It’s Been A While: My Surgery Story

I have been away from my blog for the past month. Here is why…

On the last Monday of April I was scheduled for surgery. I was scared shitless and had so much anxiety surrounding the big day. For a month leading up to the surgery, all I did was talk about it with my friends. Somehow, I felt that if I talked about it, it wouldn’t be as scary. On the day of the surgery, I was calm, yet still so scared. What I was most afraid of was being put under.  I was frighten by the idea of being given medication to put me to sleep.

The anesthesiologist came into the room and told me what they would be doing. Then, my doctors came in and told me what the plan was. She asked if I had any questions, and I asked “You are sure everyone in there knows what they are doing?” she nodded and laughed a little and said “Yes I’m sure”. As I was walking to the operation room, I started to break down, I couldn’t stop crying. I had thoughts of running away but at the same time, I was paralyzed by my own fears and anxieties surrounding the surgery. The nurse assured me that everything would be alright but I didn’t believe her. I laid down on the operating table, the nurse wiped away my tears and the anesthesiologist placed the oxygen mask on my face. The next thing I remembered was being told that my nurse was Kevin.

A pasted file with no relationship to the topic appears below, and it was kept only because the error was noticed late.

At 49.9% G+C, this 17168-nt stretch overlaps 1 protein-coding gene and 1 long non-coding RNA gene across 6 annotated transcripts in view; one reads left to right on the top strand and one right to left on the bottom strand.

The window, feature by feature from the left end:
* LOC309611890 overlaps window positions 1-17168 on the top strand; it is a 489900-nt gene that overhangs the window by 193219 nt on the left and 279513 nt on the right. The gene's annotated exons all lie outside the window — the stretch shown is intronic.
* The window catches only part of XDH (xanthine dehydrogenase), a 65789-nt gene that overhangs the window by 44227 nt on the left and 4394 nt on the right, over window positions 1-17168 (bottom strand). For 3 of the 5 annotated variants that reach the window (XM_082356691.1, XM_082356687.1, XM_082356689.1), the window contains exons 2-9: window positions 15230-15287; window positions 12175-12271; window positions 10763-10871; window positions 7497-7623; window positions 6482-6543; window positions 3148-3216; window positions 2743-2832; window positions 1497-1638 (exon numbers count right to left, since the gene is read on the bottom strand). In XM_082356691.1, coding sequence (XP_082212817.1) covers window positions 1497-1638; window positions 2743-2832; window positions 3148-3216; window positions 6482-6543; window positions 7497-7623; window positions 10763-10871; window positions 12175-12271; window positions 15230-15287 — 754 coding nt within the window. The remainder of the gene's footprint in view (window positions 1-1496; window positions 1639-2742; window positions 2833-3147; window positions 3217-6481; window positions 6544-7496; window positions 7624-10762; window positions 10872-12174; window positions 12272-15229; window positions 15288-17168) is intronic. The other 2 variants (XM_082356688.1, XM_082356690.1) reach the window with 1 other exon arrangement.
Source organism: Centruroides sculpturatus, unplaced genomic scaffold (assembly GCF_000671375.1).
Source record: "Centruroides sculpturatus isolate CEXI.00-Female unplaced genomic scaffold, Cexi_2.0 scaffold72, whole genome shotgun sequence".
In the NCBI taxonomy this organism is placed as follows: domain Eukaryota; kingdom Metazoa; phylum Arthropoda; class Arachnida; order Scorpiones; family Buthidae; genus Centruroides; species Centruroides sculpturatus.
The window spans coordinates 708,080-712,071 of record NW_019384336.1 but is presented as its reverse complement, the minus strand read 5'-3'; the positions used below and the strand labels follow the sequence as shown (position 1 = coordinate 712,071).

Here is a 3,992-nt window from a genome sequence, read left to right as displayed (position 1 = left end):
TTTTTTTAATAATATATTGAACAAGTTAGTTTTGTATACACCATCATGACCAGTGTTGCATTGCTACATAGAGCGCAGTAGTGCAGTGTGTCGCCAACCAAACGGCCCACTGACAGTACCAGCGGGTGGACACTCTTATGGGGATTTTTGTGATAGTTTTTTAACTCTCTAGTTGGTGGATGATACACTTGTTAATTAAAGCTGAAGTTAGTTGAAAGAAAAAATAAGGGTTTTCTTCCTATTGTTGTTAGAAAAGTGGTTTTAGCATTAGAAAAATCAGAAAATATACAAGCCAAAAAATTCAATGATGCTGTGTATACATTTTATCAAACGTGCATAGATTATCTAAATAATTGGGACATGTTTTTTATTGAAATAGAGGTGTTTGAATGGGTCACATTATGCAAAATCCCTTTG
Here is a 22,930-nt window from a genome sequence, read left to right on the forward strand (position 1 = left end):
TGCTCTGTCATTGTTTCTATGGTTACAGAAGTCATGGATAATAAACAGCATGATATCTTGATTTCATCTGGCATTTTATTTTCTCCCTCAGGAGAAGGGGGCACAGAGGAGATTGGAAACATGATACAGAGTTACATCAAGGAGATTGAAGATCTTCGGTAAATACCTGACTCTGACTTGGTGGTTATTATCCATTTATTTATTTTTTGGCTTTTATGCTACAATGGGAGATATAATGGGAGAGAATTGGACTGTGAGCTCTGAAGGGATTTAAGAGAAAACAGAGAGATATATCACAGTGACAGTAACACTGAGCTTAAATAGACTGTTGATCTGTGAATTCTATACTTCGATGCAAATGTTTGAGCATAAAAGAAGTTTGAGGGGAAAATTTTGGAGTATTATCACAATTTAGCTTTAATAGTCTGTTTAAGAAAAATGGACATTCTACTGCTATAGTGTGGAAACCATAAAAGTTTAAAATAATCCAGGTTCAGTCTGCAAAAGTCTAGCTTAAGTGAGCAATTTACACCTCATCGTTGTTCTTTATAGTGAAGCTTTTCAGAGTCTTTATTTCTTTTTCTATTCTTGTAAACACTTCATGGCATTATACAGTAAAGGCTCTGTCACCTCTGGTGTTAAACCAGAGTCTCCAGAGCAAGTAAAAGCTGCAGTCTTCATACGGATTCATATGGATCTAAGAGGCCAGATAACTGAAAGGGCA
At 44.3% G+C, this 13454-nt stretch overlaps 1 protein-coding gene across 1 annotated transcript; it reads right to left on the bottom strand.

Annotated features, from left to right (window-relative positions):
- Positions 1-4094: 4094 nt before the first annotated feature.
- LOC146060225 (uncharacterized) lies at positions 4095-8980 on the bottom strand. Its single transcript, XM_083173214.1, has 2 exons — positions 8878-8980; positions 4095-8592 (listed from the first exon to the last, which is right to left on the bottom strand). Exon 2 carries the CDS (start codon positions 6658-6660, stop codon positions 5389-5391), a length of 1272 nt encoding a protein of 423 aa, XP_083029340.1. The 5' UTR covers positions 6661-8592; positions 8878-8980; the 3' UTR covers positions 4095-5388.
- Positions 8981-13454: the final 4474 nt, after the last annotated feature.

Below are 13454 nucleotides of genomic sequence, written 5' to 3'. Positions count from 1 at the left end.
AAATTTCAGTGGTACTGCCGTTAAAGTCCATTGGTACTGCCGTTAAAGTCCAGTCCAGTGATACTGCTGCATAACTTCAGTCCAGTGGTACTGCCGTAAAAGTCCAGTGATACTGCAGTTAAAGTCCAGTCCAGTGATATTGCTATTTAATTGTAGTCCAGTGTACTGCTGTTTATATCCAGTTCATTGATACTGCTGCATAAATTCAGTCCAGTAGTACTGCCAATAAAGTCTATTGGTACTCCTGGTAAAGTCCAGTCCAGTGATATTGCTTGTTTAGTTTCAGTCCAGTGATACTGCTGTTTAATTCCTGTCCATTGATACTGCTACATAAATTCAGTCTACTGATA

My surgery was for my fibroid. A fibroid is non-cancerous tumour often found on the uterus. I had mine for the past three years. It had made my life uncomfortable, I had heavy periods, going through 12 pads in like 10 hours, constant back pain, trouble with my bladder, and urination. For the past year and half, I have not been able to pee properly. My fibroid became the size of a 5 to 6 months old fetus. Basically, my stomach looked as if I was in my second trimester of pregnancy. It has been difficult and embarrassing for the last couple years. Health wise, it caused anemia, menstruation issues, and pack pain, but personally, I have not been able to wear jeans comfortably in the past 2 years. It has not been easy fashion wise to look like I am 5 to 6 months pregnant.